Airbus has secured approval for its decarbonisation roadmap which includes a 46% reduction, by 2035, of emissions intensity generated by its in-service commercial aircraft.

The airframer submitted near-term science-based targets for emissions in their entirety which, it says, have newly been assessed and validated by the Science Based Targets initiative – a partnership between several global organisations, among them the United Nations Global Compact and World Resources Institute.

Airbus’s trajectory takes its commitment to the middle of the next decade, the point at which it aims to start introducing hydrogen-fuelled zero-emissions aircraft.

Speaking during the airframer’s full-year briefing on 16 February, chief executive Guillaume Faury pointed out that this timing means reaching the 46% reduction cannot depend on the hydrogen shift.

“It has to rely on technologies which are on the cards today, not the big transition that will happen in the second half of the next decade with the new generation of [aircraft], the successors of what we have today,” he says.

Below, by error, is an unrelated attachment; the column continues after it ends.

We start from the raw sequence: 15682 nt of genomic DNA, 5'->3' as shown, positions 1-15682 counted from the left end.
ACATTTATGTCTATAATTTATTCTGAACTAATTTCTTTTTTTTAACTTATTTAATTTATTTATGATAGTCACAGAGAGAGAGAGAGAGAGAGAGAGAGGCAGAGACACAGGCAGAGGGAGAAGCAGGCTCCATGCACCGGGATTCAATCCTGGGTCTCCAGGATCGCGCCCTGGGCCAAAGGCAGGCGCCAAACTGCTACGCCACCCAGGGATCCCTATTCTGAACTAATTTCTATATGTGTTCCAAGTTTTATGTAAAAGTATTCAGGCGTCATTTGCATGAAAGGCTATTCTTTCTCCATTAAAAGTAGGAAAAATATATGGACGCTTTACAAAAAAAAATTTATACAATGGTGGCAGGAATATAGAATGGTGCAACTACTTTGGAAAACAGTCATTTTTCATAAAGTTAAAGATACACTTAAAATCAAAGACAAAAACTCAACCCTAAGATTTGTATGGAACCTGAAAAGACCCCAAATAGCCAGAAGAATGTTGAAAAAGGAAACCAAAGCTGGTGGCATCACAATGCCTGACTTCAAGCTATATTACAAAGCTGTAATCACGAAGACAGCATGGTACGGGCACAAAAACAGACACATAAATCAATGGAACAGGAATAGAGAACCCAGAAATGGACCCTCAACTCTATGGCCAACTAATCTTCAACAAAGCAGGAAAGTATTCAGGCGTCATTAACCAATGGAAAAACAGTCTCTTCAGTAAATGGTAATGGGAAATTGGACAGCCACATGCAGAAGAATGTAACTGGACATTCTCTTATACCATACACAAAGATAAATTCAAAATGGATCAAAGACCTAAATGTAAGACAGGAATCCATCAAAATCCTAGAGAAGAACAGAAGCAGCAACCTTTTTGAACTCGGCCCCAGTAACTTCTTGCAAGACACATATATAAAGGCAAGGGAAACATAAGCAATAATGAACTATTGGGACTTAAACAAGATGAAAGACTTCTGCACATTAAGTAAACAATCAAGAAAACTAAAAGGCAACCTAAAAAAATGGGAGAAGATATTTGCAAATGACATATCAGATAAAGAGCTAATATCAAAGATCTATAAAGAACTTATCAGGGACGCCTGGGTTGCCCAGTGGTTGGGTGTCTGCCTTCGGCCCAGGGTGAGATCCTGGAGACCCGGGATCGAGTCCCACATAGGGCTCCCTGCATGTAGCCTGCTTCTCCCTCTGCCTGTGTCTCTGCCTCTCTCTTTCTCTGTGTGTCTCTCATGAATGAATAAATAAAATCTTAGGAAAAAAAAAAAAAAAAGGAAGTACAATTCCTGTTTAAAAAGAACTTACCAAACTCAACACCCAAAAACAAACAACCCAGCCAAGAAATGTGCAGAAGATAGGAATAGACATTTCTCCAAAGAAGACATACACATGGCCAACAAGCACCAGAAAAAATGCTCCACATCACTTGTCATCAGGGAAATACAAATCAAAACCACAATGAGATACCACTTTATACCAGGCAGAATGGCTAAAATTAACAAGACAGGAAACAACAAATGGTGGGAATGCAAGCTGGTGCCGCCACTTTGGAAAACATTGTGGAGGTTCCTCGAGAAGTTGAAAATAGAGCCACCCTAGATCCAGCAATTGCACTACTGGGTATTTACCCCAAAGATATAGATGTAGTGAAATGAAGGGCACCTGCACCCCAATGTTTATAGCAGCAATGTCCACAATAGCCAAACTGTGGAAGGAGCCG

Airbus SAF flight-c-Airbus

Source: Airbus

A320neo being prepared for a test with 100% sustainable fuel

He says there will be “incremental improvement” of products but adds that the trajectory “has to rely a lot” on the ramp-up of sustainable aviation fuel use.

“That’s why we’re insisting so much, and spending so much time with partners all around the world, especially energy partners, regulators and airlines, to make sure this ramp-up of [sustainable fuel] will happen,” he adds.

As part of its emission-reduction commitment, Airbus is also intending to cut industrial emission in its industrial operation by up to 63% before 2030.

These measures are designated ‘Scope 1’ and ‘Scope 2’, referring to direct and indirect emissions, while those from in-service use of the company’s aircraft are classified as ‘Scope 3’.

All the reduction targets are compared with a 2015 baseline.

“Independent assessment and validation of SBTi demonstrates our willingness to define meaningful climate targets aligned with science,” says Faury.

“We are determined to achieve these targets and invest in the solutions that will help decarbonise our industry and ensure aviation can continue to play its precious role in society.”